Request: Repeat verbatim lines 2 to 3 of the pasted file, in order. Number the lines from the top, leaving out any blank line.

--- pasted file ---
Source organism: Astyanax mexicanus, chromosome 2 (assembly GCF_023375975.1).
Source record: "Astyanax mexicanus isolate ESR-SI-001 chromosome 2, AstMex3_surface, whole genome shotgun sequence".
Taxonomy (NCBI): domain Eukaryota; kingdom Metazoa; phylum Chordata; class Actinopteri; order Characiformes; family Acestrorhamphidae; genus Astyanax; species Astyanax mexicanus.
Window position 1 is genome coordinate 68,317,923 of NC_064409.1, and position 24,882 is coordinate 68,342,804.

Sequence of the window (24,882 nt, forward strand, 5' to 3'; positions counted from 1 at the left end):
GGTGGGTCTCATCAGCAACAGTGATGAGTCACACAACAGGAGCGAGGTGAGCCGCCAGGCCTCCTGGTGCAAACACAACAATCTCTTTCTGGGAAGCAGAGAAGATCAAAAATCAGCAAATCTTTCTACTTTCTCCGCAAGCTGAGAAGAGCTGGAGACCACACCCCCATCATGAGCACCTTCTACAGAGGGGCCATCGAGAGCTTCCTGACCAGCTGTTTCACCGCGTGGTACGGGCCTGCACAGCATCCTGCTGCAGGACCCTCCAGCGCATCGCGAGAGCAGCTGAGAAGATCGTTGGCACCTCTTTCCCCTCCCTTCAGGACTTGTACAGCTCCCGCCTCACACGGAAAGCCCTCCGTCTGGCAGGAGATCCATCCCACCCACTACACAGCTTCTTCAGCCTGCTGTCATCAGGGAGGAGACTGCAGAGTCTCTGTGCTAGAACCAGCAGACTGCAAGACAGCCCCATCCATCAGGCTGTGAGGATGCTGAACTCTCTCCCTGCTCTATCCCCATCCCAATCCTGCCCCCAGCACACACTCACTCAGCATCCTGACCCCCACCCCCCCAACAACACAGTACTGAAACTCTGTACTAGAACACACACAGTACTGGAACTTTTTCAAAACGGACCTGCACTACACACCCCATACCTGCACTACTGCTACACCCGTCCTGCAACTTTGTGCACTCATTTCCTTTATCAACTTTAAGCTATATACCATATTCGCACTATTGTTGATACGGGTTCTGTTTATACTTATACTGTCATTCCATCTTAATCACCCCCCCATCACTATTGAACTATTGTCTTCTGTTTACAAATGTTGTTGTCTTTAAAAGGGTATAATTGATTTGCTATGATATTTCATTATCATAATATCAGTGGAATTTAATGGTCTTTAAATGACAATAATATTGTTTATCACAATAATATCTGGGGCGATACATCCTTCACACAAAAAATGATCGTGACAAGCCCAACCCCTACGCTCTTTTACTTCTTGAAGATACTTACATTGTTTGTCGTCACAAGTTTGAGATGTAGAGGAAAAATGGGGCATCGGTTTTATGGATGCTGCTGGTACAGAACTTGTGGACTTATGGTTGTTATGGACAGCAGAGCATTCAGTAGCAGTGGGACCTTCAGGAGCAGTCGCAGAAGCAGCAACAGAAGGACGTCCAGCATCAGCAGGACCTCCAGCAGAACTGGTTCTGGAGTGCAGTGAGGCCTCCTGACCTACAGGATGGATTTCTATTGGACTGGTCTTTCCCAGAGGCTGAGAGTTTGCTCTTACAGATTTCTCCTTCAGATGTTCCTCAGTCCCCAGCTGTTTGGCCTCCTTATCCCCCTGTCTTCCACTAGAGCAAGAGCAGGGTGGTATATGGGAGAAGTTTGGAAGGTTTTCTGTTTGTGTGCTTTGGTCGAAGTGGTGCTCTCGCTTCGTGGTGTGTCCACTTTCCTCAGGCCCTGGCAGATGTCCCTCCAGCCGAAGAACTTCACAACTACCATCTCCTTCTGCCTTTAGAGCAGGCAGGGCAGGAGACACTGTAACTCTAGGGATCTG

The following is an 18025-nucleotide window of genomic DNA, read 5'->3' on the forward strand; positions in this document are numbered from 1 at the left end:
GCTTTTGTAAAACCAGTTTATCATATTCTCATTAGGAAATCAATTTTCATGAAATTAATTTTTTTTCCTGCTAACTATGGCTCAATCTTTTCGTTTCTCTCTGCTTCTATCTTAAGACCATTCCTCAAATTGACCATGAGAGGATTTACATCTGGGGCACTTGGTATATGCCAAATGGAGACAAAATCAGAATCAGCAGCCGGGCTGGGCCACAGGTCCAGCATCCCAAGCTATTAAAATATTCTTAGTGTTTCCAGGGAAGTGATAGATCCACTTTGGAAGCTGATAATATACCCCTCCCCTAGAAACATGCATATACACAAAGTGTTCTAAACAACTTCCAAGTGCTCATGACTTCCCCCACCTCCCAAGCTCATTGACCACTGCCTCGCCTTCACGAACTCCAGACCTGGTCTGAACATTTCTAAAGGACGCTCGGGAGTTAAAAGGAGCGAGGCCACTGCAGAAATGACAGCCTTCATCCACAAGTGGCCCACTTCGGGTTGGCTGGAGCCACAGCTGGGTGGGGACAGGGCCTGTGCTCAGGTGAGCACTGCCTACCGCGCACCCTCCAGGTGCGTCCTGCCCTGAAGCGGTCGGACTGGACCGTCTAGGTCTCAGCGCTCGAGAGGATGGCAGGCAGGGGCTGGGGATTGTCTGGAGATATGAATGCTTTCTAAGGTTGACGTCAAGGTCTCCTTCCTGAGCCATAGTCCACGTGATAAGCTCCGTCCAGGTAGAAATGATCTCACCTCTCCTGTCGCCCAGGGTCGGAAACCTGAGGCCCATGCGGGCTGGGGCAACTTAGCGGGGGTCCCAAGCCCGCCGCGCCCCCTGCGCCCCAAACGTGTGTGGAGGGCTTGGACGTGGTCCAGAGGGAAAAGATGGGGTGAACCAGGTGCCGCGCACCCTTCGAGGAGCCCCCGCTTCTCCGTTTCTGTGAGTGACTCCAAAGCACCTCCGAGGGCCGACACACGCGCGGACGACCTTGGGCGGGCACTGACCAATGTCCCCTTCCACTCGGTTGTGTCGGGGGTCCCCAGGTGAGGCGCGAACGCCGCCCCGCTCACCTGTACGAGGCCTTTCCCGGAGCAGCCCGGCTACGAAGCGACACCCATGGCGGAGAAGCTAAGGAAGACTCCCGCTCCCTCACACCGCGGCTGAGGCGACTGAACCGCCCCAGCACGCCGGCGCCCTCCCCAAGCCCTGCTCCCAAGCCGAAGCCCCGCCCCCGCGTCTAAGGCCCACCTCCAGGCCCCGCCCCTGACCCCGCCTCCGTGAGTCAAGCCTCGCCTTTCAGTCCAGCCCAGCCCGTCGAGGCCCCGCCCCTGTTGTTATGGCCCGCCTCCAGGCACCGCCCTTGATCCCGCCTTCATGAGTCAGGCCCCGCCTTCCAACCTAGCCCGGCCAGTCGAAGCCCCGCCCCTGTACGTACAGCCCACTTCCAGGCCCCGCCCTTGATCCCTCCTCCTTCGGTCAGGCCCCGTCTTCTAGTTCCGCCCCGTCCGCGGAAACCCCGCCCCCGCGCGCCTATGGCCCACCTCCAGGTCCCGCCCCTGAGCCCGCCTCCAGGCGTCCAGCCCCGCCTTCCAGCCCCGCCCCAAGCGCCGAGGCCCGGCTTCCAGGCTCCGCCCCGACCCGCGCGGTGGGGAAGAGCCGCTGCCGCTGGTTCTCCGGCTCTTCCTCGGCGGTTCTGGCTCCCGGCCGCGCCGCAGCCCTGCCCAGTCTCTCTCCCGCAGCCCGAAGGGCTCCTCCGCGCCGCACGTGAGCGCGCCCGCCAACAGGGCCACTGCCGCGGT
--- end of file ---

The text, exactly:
Source record: "Astyanax mexicanus isolate ESR-SI-001 chromosome 2, AstMex3_surface, whole genome shotgun sequence".
Taxonomy (NCBI): domain Eukaryota; kingdom Metazoa; phylum Chordata; class Actinopteri; order Characiformes; family Acestrorhamphidae; genus Astyanax; species Astyanax mexicanus.